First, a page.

Cozumel Health & Safety

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Frequently Asked Questions About Cozumel Health & Safety

Is It Safe to Drink the Water?

Although Cozumel's water supply is chlorinated to some extent, you should never drink the tapwater. (This includes anywhere in the Yucatan, by the way--even if you are staying at a major resort with it's own filtration system.) Vacation rentals provide bottled water in 5 gallon water cooler jugs and some hotels provide small bottles each day. You should drink that. In addition, this water is made via osmosis and tastes great and isn't salty and hard like the tapwater.

How Safe Is It to Eat in Local Restaurants?

All the Restaurants recommended on this site use bottled water for food prep, drinking and ice. Although we have not yet had time to review every good restaurant in Cozumel, the ones you'll see listed on this site continue to pass our stringent standards for cleanliness.

We would, however, urge you not to buy food from street vendors.


I Want to Eat the Local Produce. Is It Dangerous to Do This?

The selection of vegtables and fruit available on Cozumel is outstanding and so are the prices. If you like pineapples, mangos, papayas and so much more, you can enjoy it all you wish on your trip. Just follow these simple steps before you eat it.

#1. Purchase a small bottle of an iodine-based water purification drops. These are readily available in the produce sections of the island's three big groceries. They're usually hanging up.

#2. Fill the sink or a large pan with tap water and add the drops to it. A "gota" is a drop. A liter is around a quart and that's all you need to estimate how many drops for the amount of water you're using.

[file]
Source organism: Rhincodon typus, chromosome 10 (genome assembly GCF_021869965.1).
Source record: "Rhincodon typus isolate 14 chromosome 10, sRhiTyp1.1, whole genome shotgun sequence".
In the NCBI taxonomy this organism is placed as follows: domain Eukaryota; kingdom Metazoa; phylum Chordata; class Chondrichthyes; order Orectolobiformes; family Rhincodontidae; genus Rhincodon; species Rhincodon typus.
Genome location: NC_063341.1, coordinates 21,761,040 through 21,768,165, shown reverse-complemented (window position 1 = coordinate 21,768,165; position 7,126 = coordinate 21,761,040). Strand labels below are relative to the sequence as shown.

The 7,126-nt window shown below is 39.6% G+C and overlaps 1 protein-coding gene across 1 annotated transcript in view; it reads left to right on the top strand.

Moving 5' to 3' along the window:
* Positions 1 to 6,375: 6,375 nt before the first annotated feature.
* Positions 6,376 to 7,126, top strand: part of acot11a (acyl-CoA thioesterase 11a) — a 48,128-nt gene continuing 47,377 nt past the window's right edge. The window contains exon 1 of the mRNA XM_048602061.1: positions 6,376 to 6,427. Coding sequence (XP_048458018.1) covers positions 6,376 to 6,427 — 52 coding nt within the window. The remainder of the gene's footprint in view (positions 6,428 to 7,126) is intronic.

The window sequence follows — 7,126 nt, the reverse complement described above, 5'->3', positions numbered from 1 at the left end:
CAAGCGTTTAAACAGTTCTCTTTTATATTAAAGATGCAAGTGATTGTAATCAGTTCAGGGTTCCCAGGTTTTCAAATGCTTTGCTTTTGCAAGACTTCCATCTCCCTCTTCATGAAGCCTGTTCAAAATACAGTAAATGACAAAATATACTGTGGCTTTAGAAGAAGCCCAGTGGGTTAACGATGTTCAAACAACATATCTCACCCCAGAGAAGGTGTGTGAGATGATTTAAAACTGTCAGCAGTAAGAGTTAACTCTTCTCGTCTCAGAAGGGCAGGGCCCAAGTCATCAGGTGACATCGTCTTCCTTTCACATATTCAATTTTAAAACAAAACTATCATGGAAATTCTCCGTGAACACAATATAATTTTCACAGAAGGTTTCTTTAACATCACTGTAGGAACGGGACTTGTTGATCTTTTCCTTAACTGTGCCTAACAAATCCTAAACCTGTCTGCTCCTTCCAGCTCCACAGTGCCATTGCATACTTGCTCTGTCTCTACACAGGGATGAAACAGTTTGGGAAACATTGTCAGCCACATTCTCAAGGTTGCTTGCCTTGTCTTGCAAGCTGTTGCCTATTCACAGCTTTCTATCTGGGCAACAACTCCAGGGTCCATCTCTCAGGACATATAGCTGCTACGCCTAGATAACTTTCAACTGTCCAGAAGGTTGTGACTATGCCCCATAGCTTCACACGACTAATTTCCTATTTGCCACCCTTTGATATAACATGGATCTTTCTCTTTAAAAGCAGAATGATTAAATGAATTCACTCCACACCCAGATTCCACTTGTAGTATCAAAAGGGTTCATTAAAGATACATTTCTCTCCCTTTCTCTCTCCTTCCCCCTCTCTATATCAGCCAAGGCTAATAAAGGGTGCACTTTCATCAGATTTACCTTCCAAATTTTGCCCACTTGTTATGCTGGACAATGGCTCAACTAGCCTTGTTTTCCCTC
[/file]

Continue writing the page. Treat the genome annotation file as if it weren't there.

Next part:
#3. Pre rinse your produce if it looks gritty and then dump it in the water bucket to soak for 20 minutes or so. So this before you even put it in the refridge. And we would advise doing to all produce including bananas.

By the way, when you eat unwashed produce in the U.S. you run some of the same risk, although in the U.S. produce is washed (well, usually) and when YOU wash it in the U.S. you are using safe water (well, usually). So after you soak the produce as described above, it is safer than what you often get at home. We have NEVER been sick from consuming locally-bought raw produce that was first treated in the manner described. Try it, you'll like it.

Are There Any Other Measures I Should Take to Avoid Becoming Ill in Mexico?

Let us begin by saying that, if you use common sense and follow the advice on this page, its unlikely you'll get sick.

The most important thing you can do to keep yourself healthy is wash your hands a lot. Wash them every time you handle money, for example, after you've pushed a car through the grocery store, etc. etc. It makes good sense and it can make all the difference. Some people swear by chewing pepto bismal tablets morning noon and night. We think this isn't necessary.

We do suggest the following preparations for the unlikely event of becoming ill. Bring a small supply of Immodium-AD. This will not cure you. But it will stop stomach cramps and diarhea while you can get to the heart of the problem. Ask your doctor back home what antibiotic and dosage he/she would recommend in the event that you come down with Monteczuma's Revenge if it doesn't disappear on its own in about 24 hours on its own. Write down the generic name and bring this information with you.